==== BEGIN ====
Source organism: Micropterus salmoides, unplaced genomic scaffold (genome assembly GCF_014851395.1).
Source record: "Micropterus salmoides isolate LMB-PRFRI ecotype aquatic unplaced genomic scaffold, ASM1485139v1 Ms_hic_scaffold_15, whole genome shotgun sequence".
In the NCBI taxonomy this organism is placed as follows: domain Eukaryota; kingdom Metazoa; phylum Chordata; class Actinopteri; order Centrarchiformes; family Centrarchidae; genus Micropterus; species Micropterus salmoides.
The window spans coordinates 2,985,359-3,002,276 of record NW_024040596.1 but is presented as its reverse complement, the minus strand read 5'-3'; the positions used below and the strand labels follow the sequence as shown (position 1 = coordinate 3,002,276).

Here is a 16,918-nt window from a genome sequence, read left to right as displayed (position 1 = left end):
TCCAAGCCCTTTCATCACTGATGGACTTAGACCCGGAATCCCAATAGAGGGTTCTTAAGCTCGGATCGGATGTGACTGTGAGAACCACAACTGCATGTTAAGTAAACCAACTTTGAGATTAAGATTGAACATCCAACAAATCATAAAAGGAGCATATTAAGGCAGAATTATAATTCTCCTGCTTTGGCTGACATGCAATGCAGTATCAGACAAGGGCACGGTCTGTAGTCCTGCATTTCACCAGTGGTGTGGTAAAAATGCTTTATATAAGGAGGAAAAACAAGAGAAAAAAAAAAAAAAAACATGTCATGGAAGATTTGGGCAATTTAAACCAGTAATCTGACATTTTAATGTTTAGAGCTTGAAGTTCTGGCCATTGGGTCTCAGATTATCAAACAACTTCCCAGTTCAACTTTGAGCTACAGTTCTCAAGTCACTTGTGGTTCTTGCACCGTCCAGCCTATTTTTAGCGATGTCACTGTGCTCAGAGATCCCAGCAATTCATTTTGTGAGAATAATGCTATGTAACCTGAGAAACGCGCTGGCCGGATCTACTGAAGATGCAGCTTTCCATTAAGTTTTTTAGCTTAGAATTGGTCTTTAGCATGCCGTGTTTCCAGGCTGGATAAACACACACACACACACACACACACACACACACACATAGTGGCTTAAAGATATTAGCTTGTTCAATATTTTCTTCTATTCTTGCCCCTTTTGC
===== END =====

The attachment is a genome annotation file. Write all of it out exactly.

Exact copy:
Source organism: Micropterus salmoides, unplaced genomic scaffold (genome assembly GCF_014851395.1).
Source record: "Micropterus salmoides isolate LMB-PRFRI ecotype aquatic unplaced genomic scaffold, ASM1485139v1 Ms_hic_scaffold_15, whole genome shotgun sequence".
In the NCBI taxonomy this organism is placed as follows: domain Eukaryota; kingdom Metazoa; phylum Chordata; class Actinopteri; order Centrarchiformes; family Centrarchidae; genus Micropterus; species Micropterus salmoides.
The window spans coordinates 2,985,359-3,002,276 of record NW_024040596.1 but is presented as its reverse complement, the minus strand read 5'-3'; the positions used below and the strand labels follow the sequence as shown (position 1 = coordinate 3,002,276).

Here is a 16,918-nt window from a genome sequence, read left to right as displayed (position 1 = left end):
TCCAAGCCCTTTCATCACTGATGGACTTAGACCCGGAATCCCAATAGAGGGTTCTTAAGCTCGGATCGGATGTGACTGTGAGAACCACAACTGCATGTTAAGTAAACCAACTTTGAGATTAAGATTGAACATCCAACAAATCATAAAAGGAGCATATTAAGGCAGAATTATAATTCTCCTGCTTTGGCTGACATGCAATGCAGTATCAGACAAGGGCACGGTCTGTAGTCCTGCATTTCACCAGTGGTGTGGTAAAAATGCTTTATATAAGGAGGAAAAACAAGAGAAAAAAAAAAAAAAAACATGTCATGGAAGATTTGGGCAATTTAAACCAGTAATCTGACATTTTAATGTTTAGAGCTTGAAGTTCTGGCCATTGGGTCTCAGATTATCAAACAACTTCCCAGTTCAACTTTGAGCTACAGTTCTCAAGTCACTTGTGGTTCTTGCACCGTCCAGCCTATTTTTAGCGATGTCACTGTGCTCAGAGATCCCAGCAATTCATTTTGTGAGAATAATGCTATGTAACCTGAGAAACGCGCTGGCCGGATCTACTGAAGATGCAGCTTTCCATTAAGTTTTTTAGCTTAGAATTGGTCTTTAGCATGCCGTGTTTCCAGGCTGGATAAACACACACACACACACACACACACACACACACACATAGTGGCTTAAAGATATTAGCTTGTTCAATATTTTCTTCTATTCTTGCCCCTTTTGC